Here’s a detailed conversation with Erik Bradley on interpreting these Net Score variables.

Nearly all sectors are off but containers stand tall

The following graphic shows the sector breakdown comparing Net Scores from the July and October surveys. Only container-related initiatives show positive spending momentum survey over survey.

However, as you can see, despite the decline in AI/ML, the category remains elevated. As well, we believe machine learning and machine intelligence are increasingly becoming embedded into applications and won’t show up in the survey as direct spending. Traditional on-premises data center categories such as data center colocation and storage and certain professional services like IT outsourcing and consulting continue to show challenges.

A point about information security: The sector remains strong and though there is some softening survey-t0-survey as in virtually all sectors, there are some real bright spots in cyber, as we’ve highlighted in the past several quarters. Notably, late last summer we started to see accelerated momentum for companies like CrowdStrike Holdings, Okta and Zscaler; and subsequently added SailPoint to that list among others.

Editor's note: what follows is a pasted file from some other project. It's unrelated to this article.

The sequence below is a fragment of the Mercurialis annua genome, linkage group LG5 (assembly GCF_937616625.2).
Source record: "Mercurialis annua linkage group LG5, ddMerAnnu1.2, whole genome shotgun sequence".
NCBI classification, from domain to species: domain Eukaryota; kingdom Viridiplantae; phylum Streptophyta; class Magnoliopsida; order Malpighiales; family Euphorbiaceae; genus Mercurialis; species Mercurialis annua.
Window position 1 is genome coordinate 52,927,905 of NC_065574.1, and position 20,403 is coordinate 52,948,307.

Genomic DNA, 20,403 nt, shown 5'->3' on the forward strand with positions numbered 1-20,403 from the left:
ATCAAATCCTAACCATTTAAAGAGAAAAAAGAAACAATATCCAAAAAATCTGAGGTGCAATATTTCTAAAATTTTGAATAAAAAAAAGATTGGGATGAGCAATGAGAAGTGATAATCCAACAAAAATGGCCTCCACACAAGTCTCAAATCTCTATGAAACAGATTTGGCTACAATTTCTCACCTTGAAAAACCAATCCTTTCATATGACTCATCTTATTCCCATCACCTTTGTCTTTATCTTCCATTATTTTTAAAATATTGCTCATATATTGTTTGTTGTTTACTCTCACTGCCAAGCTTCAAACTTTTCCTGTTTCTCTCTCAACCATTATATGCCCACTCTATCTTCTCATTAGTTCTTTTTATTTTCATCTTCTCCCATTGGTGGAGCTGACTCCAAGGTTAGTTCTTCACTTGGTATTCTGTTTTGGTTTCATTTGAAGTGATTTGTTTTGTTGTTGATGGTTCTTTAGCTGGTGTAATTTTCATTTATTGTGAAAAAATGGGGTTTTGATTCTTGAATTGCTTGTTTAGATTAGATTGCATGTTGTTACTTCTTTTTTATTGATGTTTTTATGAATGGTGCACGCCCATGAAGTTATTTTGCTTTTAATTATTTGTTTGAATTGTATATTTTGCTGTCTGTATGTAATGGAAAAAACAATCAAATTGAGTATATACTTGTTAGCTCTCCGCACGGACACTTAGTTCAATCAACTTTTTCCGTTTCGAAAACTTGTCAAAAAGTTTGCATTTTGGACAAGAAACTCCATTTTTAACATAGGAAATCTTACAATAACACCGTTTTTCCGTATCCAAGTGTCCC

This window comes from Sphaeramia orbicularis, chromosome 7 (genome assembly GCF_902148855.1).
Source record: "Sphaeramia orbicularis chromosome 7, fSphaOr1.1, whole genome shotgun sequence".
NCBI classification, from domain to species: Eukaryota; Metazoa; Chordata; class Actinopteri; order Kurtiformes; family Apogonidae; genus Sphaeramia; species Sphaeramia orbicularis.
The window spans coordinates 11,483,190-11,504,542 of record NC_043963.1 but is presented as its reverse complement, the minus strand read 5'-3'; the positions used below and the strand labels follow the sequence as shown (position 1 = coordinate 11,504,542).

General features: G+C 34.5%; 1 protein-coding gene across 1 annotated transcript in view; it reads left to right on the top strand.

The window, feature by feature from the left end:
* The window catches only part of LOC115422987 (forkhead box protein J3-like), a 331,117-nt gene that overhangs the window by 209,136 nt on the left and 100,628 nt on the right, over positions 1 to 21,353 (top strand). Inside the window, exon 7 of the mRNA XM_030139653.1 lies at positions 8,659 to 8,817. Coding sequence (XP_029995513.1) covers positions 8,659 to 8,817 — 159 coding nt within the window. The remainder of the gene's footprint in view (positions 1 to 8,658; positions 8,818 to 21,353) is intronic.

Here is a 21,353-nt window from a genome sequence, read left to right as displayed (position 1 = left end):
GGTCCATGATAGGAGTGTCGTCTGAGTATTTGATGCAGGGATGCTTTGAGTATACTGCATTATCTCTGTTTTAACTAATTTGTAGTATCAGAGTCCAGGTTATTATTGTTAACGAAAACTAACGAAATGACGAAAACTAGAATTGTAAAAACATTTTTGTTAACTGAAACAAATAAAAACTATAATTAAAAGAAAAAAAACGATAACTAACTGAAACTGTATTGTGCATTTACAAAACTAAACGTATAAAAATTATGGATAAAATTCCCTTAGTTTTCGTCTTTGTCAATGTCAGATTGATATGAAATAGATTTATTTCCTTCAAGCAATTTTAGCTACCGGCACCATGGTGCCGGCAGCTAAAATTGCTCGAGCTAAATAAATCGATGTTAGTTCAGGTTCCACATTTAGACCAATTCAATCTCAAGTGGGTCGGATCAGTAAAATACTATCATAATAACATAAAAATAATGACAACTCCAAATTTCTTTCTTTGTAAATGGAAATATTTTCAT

Then when COVID-19 hit, we saw additional acceleration and reported that endpoint security, identity access management and cloud security were becoming critical sectors in the work-from-home pivot. We believe we are early in the cycle of a secular trend toward these sectors and vendors and expect this momentum to continue for quite some time – assuming strong execution from the vendors.

Here’s our detailed discussion on the sector graphic above.

Cloud and automation also are standouts